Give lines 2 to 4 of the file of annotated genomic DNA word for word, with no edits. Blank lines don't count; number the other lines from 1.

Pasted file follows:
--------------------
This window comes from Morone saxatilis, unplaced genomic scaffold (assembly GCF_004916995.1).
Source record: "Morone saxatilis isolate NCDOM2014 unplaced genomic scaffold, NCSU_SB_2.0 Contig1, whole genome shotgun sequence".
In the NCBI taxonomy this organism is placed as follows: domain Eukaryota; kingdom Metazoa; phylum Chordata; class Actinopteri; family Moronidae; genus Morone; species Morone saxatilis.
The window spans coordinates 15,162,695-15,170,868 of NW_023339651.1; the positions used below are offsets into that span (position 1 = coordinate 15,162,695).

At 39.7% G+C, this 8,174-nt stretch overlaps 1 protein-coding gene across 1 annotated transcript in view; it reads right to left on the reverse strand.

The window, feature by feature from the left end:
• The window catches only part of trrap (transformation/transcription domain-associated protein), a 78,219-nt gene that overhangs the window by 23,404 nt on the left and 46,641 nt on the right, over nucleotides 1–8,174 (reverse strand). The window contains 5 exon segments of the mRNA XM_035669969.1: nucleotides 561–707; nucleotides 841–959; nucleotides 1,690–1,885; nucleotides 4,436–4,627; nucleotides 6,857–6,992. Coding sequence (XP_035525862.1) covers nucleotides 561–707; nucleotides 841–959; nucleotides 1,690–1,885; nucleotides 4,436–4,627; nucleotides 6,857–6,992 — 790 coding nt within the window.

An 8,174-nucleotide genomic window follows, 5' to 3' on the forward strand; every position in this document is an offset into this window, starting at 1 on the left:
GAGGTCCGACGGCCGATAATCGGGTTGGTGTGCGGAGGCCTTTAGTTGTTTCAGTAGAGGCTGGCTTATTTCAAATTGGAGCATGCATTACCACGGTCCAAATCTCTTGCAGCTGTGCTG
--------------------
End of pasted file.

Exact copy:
Source record: "Morone saxatilis isolate NCDOM2014 unplaced genomic scaffold, NCSU_SB_2.0 Contig1, whole genome shotgun sequence".
In the NCBI taxonomy this organism is placed as follows: domain Eukaryota; kingdom Metazoa; phylum Chordata; class Actinopteri; family Moronidae; genus Morone; species Morone saxatilis.
The window spans coordinates 15,162,695-15,170,868 of NW_023339651.1; the positions used below are offsets into that span (position 1 = coordinate 15,162,695).